To quote the Jonas Brothers, “I just wanna play my music.” But between Spotify and Apple Music, the music streaming industry is not as simple as it seems.
On March 14, Spotify’s co-founder and CEO Daniel Ek filed a complaint with the European Commission, accusing Apple of anti-competitive behavior and abuse of dominance. Spotify also launched the website TimetoPlayFair.com which contains facts, timelines, and even an animated video explaining their case against Apple’s behavior.
Apple Inc., who controls the App Store, charges companies a 30% revenue-share (or a “competitor tax” as Ek calls it) on in-app purchases and subscriptions. Spotify avoided this cut by electing to not use Apple’s In-App Purchase service. As a result, Spotify was restricted from releasing certain notifications to its users, including announcements of promotions and special offers, and users could no longer upgrade to Spotify Premium in the Spotify app.
Spotify finally gave into Apple’s In-App Purchase service in 2014 but raised their Spotify Premium subscription price from $9.99/month to $12.99/month as a result.
The situation escalated in 2015 when Apple released its own music streaming platform, Apple Music for Spotify’s previous rate of $9.99/month. Apple also began to release the very push notifications that it restricted its competitor, Spotify from releasing.
From a consumer point of view, it appears that Spotify was robbing users of an extra $3 per month, but clearly, that wasn’t the case. Spotify claimed that they had to raise their rates in order to pay the 30% tax.
In 2016, Spotify opted out of In-App purchases in order to revert their price back to their original $9.99/month in order to compete with Apple Music’s prices. As a result, users could no longer upgrade to Spotify Premium in the app. This added an inconvenience that Apple Music users did not have to encounter.
“Apple has designed privileges that they alone can benefit from,” said Daniel Ek.
As owners of Apple Music, the App Store, and Apple devices, Apple Inc. has a big advantage as gatekeepers of the technology industry. Apple Inc. can control which apps are available to its users, and on which devices those apps are available.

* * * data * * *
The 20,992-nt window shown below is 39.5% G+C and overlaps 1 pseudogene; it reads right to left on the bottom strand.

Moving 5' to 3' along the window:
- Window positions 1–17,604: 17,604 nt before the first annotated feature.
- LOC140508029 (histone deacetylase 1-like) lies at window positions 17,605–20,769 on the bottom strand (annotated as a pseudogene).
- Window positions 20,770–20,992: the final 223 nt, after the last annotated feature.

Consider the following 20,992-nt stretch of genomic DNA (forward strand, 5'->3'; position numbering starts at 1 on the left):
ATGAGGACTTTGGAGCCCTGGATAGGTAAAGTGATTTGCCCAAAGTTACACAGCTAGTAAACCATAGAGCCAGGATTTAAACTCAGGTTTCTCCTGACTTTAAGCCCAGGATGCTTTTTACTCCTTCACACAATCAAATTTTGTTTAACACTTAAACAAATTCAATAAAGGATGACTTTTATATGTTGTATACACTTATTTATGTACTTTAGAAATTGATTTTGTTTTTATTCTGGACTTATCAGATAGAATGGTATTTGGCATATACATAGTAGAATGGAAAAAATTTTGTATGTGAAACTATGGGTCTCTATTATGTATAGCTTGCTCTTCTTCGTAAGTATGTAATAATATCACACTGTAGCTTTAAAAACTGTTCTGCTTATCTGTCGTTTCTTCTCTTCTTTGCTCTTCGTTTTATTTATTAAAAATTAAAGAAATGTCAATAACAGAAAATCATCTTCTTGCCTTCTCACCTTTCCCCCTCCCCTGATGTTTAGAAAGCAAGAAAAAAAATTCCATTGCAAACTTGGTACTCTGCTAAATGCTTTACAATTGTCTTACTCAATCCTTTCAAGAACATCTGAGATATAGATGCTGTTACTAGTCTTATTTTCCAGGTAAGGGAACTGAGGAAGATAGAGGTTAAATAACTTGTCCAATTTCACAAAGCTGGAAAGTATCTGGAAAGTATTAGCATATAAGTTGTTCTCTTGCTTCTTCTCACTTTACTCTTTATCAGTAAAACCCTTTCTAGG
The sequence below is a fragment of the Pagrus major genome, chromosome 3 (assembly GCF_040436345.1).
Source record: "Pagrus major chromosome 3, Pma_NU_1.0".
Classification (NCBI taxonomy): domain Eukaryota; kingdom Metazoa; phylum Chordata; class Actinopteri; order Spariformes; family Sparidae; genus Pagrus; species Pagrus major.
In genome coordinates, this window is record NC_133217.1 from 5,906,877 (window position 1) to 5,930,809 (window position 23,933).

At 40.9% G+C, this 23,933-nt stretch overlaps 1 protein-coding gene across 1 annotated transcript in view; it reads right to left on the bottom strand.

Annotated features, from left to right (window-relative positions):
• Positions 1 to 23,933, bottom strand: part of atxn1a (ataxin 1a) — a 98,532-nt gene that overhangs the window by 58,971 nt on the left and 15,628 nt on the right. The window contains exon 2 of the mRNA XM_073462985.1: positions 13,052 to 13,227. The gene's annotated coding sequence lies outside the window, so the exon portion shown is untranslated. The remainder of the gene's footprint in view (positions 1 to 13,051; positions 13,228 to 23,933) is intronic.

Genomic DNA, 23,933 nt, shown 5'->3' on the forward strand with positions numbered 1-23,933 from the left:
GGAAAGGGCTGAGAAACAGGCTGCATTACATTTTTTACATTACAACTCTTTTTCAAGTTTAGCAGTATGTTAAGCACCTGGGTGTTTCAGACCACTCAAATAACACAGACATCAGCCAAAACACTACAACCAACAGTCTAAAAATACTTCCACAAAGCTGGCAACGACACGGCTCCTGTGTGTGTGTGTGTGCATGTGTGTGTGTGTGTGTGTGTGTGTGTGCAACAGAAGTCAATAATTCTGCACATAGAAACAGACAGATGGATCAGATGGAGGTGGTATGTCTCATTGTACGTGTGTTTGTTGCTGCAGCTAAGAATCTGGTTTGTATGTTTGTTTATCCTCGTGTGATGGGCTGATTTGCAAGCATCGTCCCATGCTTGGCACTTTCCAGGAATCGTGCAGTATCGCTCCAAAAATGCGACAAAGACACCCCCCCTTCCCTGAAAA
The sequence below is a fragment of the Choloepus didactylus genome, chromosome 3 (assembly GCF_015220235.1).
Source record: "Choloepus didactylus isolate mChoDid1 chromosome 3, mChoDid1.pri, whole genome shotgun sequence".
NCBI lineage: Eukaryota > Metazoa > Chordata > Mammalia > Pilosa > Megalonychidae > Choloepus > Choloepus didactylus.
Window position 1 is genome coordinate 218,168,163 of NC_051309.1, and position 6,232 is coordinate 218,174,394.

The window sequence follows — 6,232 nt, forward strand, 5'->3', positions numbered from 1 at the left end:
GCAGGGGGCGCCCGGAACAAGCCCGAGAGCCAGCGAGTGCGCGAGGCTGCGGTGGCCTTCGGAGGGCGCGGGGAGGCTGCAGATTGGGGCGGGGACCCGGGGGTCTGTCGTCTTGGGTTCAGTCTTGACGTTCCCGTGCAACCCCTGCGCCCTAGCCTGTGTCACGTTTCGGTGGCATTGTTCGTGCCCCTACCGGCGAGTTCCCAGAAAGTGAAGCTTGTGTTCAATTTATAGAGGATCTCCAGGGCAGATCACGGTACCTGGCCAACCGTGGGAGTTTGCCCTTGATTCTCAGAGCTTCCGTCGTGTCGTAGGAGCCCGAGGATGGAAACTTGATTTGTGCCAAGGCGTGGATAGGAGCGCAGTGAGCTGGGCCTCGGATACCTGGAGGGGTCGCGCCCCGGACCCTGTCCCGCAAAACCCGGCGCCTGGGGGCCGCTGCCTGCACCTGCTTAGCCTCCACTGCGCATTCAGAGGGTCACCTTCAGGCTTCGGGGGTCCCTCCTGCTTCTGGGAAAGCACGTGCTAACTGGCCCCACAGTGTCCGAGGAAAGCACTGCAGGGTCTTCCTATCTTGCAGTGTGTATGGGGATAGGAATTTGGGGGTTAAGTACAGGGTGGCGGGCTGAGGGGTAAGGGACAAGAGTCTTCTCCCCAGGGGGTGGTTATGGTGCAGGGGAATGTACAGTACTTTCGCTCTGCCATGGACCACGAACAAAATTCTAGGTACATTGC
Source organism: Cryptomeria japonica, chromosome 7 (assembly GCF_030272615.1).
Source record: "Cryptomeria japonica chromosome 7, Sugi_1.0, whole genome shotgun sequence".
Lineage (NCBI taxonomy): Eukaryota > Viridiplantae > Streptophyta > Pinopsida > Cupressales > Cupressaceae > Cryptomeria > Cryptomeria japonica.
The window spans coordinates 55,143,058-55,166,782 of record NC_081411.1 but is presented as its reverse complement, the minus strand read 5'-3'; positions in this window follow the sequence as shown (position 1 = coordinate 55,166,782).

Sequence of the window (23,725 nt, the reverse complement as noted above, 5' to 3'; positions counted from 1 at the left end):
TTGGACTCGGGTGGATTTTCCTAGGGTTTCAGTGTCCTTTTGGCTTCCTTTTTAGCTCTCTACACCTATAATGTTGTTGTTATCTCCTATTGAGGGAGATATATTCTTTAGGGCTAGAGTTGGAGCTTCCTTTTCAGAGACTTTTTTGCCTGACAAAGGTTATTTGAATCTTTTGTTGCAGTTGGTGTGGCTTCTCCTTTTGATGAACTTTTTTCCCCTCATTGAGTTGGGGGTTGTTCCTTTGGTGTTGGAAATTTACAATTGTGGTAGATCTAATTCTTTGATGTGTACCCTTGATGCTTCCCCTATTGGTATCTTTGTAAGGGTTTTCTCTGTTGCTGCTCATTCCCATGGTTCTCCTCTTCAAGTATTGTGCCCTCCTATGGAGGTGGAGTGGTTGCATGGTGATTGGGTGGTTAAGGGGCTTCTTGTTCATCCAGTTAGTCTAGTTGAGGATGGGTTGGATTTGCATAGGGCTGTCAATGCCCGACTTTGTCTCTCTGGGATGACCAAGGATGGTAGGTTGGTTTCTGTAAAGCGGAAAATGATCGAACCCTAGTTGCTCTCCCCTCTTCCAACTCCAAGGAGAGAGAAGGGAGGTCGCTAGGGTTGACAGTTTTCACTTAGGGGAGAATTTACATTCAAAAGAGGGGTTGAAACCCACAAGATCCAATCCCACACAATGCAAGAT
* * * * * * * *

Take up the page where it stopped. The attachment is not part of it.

Spotify has been presenting its case as separate unethical policies that Apple has imposed on them. However, it is avoiding the In-App Purchase service that resulted in restrictions of advertisements and the inability to upgrade in the app. Apple is trying to compensate for the loss of their 30% cut, and prevent other companies from circumventing the In-App Purchase service, by imposing certain restrictions on Spotify.
Apple has not technically or legally infringed on Spotify’s rights or business. Whether or not Apple’s policies are moral is now up to the European Commission to decide.
It is also up to Spotify and Apple Music users to decide whether or not they would like to support either platform. Spotify’s Time to Play Fair campaign is targeted toward their users through their clean and simple website design, and catchy video. Spotify is attempting to involve the general public by turning their backs on Apple. In the Time to Play Fair campaign video, Spotify is painted as good-natured citizens, while Apple is portrayed as shady crooks. The video appeals to the audience’s morals and emotions by making Spotify seem like David in this David and Goliath story that this campaign creates.
In the end, this Spotify-Apple Music dispute is a business deal. Both companies are trying to maximize their profits by attracting the most customers. Consumers benefit from this competition because businesses are inclined to offer their best services for the best price. If Spotify can’t compete, Apple may be able to monopolize this industry and be able to raise their prices without healthy competition to bring it back down. On the other hand, Apple has earned the right to control their competition by owning multiple platforms such as Apple Music and the App Store.
Without healthy competition, we may see a situation similar to that of the exorbitant prices of Disneyland admission. Disneyland is able to raise their prices as much as they want, and people will still pay for tickets because there is nothing else quite like Disneyland — there is no competition.
Competition is a key asset of a free-market. Without it, the quality of services may go down, and prices may go up.
“Consumers win and our industry thrives when we’re able to challenge each other on a fair footing. That’s what competition on the merits is all about,” said Daniel Ek.
Does Apple have a right to control how digital items are sold as owners of the App Store and Apple Music? Or is it Apple’s “Time to Play Fair”?